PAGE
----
"Aedes" is a genus of mosquitoes that are known to transmit various diseases, including Zika virus, dengue fever, chikungunya, and yellow fever. These mosquitoes are typically found in tropical and subtropical regions around the world. They are distinguished by their black and white striped legs and thorax. Aedes aegypti is the most common species associated with disease transmission, although other species such as Aedes albopictus can also transmit diseases. It's important to note that only female mosquitoes bite and feed on blood, while males feed solely on nectar and plant juices.

Virus replication is the process by which a virus produces copies or reproduces itself inside a host cell. This involves several steps:

1. Attachment: The virus attaches to a specific receptor on the surface of the host cell.
2. Penetration: The viral genetic material enters the host cell, either by invagination of the cell membrane or endocytosis.
3. Uncoating: The viral genetic material is released from its protective coat (capsid) inside the host cell.
4. Replication: The viral genetic material uses the host cell's machinery to produce new viral components, such as proteins and nucleic acids.
5. Assembly: The newly synthesized viral components are assembled into new virus particles.
6. Release: The newly formed viruses are released from the host cell, often through lysis (breaking) of the cell membrane or by budding off the cell membrane.

The specific mechanisms and details of virus replication can vary depending on the type of virus. Some viruses, such as DNA viruses, use the host cell's DNA polymerase to replicate their genetic material, while others, such as RNA viruses, use their own RNA-dependent RNA polymerase or reverse transcriptase enzymes. Understanding the process of virus replication is important for developing antiviral therapies and vaccines.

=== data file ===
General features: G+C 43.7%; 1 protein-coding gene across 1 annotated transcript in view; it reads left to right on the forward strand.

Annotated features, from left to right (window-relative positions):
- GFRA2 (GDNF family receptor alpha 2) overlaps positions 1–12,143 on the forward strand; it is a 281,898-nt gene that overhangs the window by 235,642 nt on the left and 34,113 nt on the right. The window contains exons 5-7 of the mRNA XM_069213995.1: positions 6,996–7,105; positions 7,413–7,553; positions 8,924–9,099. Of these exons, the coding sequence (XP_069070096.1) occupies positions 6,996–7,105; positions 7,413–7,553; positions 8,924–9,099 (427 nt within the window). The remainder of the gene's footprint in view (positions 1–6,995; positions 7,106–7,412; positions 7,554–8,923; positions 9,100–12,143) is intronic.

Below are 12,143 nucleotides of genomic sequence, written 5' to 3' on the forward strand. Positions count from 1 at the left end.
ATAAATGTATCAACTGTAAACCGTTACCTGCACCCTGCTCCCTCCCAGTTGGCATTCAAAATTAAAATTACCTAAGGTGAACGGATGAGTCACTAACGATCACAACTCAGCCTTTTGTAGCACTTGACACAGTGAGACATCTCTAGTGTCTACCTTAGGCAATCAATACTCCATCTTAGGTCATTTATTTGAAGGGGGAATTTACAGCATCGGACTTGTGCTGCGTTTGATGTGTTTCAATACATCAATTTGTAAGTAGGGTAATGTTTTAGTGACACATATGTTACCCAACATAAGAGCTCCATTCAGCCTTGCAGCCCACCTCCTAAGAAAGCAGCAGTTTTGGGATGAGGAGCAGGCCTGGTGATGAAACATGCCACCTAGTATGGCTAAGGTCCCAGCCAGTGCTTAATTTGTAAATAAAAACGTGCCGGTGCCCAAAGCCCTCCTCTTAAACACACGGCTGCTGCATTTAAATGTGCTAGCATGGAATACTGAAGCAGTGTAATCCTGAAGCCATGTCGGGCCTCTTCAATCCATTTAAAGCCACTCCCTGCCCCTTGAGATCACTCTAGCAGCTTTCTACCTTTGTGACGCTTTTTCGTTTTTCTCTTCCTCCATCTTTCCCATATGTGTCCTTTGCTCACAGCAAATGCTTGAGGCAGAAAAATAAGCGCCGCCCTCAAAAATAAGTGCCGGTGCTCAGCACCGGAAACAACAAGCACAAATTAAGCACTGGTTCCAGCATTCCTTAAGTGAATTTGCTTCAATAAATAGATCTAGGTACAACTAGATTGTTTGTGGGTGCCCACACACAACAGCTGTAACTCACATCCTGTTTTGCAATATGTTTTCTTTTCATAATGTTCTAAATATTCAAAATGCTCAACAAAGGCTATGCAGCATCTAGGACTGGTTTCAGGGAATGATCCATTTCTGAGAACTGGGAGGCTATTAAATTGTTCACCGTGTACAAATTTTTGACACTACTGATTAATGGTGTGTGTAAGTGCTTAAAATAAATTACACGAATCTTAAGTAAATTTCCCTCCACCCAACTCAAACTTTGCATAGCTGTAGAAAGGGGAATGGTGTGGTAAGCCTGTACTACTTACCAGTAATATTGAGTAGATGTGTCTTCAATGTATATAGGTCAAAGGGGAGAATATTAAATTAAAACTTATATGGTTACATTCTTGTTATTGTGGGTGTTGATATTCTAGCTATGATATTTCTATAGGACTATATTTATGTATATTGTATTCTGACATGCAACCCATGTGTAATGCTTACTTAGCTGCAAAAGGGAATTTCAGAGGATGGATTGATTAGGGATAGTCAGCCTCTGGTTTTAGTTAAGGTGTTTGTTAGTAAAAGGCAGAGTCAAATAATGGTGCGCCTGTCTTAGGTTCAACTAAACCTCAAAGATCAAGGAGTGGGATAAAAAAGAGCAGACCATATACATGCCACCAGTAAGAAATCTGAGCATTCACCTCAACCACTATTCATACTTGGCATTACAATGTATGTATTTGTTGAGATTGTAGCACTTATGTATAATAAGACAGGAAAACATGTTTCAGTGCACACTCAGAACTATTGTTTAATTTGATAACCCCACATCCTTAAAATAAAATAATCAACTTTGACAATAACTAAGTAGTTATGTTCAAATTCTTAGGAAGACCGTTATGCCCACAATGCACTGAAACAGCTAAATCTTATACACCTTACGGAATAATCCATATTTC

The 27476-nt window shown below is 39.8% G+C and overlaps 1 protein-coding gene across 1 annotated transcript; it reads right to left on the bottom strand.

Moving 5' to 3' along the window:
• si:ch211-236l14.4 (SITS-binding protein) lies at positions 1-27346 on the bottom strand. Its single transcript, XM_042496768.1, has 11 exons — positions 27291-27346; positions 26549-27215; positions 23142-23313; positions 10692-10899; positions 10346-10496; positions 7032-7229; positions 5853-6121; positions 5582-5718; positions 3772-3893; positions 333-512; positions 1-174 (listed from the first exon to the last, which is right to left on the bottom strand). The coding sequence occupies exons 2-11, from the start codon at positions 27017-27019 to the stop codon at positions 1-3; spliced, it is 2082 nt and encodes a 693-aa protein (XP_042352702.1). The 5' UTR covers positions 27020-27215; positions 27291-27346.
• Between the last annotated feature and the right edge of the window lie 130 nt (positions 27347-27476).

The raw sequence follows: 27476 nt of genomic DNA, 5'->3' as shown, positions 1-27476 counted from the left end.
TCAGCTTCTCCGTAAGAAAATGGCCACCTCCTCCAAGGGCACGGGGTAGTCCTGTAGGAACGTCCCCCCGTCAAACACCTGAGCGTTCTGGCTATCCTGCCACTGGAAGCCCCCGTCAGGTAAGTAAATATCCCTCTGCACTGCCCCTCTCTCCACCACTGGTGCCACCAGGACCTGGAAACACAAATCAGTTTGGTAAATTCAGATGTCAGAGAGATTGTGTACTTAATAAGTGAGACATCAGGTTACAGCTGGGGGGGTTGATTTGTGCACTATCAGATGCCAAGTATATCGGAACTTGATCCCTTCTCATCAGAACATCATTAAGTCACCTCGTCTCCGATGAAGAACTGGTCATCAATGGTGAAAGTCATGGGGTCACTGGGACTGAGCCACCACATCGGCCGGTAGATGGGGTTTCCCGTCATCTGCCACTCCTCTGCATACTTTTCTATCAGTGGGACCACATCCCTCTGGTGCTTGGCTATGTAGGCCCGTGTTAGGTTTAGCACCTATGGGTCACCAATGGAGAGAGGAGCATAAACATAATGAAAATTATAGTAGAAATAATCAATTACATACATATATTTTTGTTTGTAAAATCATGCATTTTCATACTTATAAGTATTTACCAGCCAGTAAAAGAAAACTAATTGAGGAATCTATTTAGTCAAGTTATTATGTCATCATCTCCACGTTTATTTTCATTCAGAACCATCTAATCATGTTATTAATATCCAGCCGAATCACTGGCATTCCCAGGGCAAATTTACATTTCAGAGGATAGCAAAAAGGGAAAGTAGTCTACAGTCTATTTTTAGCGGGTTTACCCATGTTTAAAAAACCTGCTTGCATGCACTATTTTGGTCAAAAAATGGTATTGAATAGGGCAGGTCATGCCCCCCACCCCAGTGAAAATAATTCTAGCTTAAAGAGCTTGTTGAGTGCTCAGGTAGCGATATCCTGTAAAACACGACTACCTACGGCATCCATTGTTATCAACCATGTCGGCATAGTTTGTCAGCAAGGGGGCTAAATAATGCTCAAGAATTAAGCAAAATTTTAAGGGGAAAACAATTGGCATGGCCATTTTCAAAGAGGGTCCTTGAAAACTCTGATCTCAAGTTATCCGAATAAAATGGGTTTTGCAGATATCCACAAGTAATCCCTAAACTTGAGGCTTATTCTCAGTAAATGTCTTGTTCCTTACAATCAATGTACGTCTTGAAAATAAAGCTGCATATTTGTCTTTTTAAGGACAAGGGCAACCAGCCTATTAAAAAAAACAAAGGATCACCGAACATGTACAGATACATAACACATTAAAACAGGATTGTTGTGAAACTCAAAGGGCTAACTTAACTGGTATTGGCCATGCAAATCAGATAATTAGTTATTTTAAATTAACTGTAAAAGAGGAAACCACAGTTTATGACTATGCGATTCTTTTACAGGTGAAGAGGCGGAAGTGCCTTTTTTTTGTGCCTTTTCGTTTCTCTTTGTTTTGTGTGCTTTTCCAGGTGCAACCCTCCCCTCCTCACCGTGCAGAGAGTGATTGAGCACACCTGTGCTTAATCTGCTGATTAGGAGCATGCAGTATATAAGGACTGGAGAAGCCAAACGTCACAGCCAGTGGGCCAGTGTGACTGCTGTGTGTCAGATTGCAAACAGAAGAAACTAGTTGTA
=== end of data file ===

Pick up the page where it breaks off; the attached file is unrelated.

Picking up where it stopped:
Flaviviridae is a family of viruses that includes many important human pathogens. According to the International Committee on Taxonomy of Viruses (ICTV), Flaviviridae is divided into four genera: Flavivirus, Hepacivirus, Pegivirus, and Pestivirus. These viruses are enveloped and have a single-stranded, positive-sense RNA genome.

1. Flavivirus genus includes several medically important viruses, such as dengue virus, yellow fever virus, Japanese encephalitis virus, West Nile virus, Zika virus, and tick-borne encephalitis virus. These viruses are primarily transmitted by arthropod vectors (mosquitoes or ticks) and can cause a wide range of symptoms, from mild febrile illness to severe hemorrhagic fever and neuroinvasive disease.
2. Hepacivirus genus contains hepatitis C virus (HCV), which is a major causative agent of viral hepatitis and liver diseases, such as cirrhosis and hepatocellular carcinoma. HCV is primarily transmitted through percutaneous exposure to infected blood or blood products, sexual contact, and mother-to-child transmission during childbirth.
3. Pegivirus genus includes pegiviruses (formerly known as GB viruses) that are associated with persistent infection in humans and other animals. While pegiviruses can cause acute illness, they are mostly linked to asymptomatic or mild infections.